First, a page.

Ottawa and the provinces have been down this road before.

The issue heated up in 2009 when the finance ministers commissioned several research papers on the topic. The main summary paper, by University of Calgary professor Jack Mintz, concluded that Canadians are “by and large, doing relatively well” in saving enough for retirement.

However Dr. Mintz reported that evidence shows about one fifth of Canadians may not have enough savings to replace at least 90 per cent of their pre-retirement consumption. The paper said that while the evidence strongly suggests some Canadians are not saving enough, it is not always clear which Canadians are under-saving, by how much and why.

Another research paper produced for the ministers by Michael Baker of the University of Toronto and Kevin Milligan of the University of British Columbia found “little evidence… that there are substantial holes in the system.” However the paper also cautioned that the downward trend of company pension coverage could mean the situation will be different in the future.

Finance ministers then had officials work on several options following that 2009 research with the approval of Conservative Finance Minister Jim Flaherty. In June of 2010, Mr. Flaherty announced there was agreement on a “modest” enhancement of the CPP and that ministers would meet again that December to review a specific proposal. However on the eve of that December meeting, Mr. Flaherty said there was no consensus to move ahead.

Ottawa and the provinces agreed to keep studying the issue. Then in 2013 the federal Conservatives took a clear stand in opposing CPP expansion.

Interests groups have weighed in over the years to argue both sides of the issue. The Canadian Federation of Independent Business and the Fraser Institute are among those arguing that Canadians are better off saving on their own and that a CPP increase is unnecessary and bad for the economy.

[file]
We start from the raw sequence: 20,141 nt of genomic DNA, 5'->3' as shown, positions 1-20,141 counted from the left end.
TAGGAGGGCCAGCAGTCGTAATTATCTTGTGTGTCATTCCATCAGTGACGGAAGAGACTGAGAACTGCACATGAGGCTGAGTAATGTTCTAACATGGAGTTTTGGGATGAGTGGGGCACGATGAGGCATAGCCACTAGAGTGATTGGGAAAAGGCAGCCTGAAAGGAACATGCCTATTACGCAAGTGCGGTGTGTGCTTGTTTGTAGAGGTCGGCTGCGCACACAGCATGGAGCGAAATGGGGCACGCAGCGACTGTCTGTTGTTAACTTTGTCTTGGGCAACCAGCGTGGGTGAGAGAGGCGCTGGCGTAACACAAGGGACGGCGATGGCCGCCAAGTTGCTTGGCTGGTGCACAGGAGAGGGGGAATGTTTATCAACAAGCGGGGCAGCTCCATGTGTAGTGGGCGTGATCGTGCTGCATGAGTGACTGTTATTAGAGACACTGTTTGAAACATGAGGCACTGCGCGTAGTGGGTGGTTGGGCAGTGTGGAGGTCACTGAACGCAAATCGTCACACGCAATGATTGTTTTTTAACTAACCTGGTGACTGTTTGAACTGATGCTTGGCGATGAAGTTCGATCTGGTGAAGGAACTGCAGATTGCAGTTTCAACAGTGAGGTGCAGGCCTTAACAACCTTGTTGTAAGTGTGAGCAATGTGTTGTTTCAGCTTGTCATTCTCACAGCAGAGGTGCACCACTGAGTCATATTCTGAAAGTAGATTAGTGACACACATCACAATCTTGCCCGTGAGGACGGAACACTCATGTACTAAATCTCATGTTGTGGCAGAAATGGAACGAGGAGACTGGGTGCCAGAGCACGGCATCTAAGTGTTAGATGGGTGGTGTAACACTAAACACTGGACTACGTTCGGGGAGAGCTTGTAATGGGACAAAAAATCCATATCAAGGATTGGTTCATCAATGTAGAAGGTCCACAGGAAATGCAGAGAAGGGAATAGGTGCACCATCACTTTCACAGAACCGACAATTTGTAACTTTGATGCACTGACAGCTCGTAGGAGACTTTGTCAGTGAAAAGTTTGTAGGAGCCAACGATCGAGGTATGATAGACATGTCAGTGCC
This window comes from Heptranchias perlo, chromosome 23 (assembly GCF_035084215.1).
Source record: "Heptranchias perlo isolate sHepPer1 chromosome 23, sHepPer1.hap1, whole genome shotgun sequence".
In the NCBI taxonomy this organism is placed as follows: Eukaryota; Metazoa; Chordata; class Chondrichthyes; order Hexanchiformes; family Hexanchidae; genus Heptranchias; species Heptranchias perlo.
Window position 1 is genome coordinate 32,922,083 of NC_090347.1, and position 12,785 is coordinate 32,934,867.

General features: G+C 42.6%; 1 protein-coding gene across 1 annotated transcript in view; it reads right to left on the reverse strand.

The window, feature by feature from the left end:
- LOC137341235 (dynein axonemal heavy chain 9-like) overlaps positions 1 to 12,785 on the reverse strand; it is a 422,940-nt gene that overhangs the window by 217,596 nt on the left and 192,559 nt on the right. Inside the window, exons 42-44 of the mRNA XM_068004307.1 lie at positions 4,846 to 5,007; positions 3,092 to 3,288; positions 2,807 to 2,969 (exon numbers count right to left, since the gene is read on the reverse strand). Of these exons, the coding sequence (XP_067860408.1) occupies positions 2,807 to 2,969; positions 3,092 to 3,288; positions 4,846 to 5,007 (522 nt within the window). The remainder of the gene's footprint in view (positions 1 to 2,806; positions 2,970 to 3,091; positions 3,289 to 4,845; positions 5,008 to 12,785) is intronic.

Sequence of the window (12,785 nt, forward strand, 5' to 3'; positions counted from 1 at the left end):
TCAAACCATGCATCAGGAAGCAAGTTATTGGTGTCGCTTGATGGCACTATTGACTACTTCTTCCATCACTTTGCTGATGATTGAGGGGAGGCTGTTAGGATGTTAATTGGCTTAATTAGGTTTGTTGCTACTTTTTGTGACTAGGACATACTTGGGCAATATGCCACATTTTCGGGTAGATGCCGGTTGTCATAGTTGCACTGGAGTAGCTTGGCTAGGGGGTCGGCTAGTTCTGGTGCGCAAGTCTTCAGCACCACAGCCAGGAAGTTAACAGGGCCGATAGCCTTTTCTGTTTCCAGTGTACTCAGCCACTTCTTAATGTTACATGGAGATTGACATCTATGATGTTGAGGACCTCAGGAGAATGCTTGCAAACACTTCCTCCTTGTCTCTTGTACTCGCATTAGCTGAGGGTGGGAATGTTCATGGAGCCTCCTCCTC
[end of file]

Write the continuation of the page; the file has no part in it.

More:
The seniors advocacy group CARP and the Canadian Labour Congress have long been strong supporters of an expanded CPP.

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PAKISTAN’S INDEPENDENCE AND QUAID-i-AZAM JINNAH

Posted on 24 December 2015 by admin

Dr. Hasan Askari

(Quaid-i-Azam Muhammad Ali Jinnah’s Birthday is on December 25)

 Pakistan has been an independent state since August 1947. Independence was achieved after a long political struggle. The Muslims of India started their political struggle first for the protection of their identity, rights and interests by creating a separate political party in December 1906 under the title of All-India Muslim League. The underlying idea was to create a forum for the Muslim elite to communicate collectively with the British Indian government to secure their political and societal rights and interests. They sought special political safeguards and constitutional guarantees for their rights and favored a federal system. It was in 1940 that the All India Muslim League formally demanded a separate homeland for the Muslims.